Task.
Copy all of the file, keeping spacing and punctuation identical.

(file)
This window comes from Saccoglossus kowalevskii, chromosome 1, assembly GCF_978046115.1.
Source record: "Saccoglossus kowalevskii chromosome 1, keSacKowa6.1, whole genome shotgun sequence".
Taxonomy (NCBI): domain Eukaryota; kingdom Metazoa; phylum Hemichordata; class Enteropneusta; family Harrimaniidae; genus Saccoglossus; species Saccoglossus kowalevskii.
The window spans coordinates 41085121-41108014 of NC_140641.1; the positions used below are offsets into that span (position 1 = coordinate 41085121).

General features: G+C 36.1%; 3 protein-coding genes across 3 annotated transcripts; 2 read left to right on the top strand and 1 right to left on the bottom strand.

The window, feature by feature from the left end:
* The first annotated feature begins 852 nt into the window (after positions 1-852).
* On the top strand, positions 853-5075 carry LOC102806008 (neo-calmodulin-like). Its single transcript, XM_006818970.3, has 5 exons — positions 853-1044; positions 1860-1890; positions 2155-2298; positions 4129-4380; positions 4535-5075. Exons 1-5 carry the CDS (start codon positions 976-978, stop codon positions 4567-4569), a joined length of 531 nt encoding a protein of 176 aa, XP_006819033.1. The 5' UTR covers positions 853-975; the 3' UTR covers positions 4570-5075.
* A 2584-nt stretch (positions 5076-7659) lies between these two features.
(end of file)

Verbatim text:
This window comes from Saccoglossus kowalevskii, chromosome 1, assembly GCF_978046115.1.
Source record: "Saccoglossus kowalevskii chromosome 1, keSacKowa6.1, whole genome shotgun sequence".
Taxonomy (NCBI): domain Eukaryota; kingdom Metazoa; phylum Hemichordata; class Enteropneusta; family Harrimaniidae; genus Saccoglossus; species Saccoglossus kowalevskii.
The window spans coordinates 41085121-41108014 of NC_140641.1; the positions used below are offsets into that span (position 1 = coordinate 41085121).

General features: G+C 36.1%; 3 protein-coding genes across 3 annotated transcripts; 2 read left to right on the top strand and 1 right to left on the bottom strand.

The window, feature by feature from the left end:
* The first annotated feature begins 852 nt into the window (after positions 1-852).
* On the top strand, positions 853-5075 carry LOC102806008 (neo-calmodulin-like). Its single transcript, XM_006818970.3, has 5 exons — positions 853-1044; positions 1860-1890; positions 2155-2298; positions 4129-4380; positions 4535-5075. Exons 1-5 carry the CDS (start codon positions 976-978, stop codon positions 4567-4569), a joined length of 531 nt encoding a protein of 176 aa, XP_006819033.1. The 5' UTR covers positions 853-975; the 3' UTR covers positions 4570-5075.
* A 2584-nt stretch (positions 5076-7659) lies between these two features.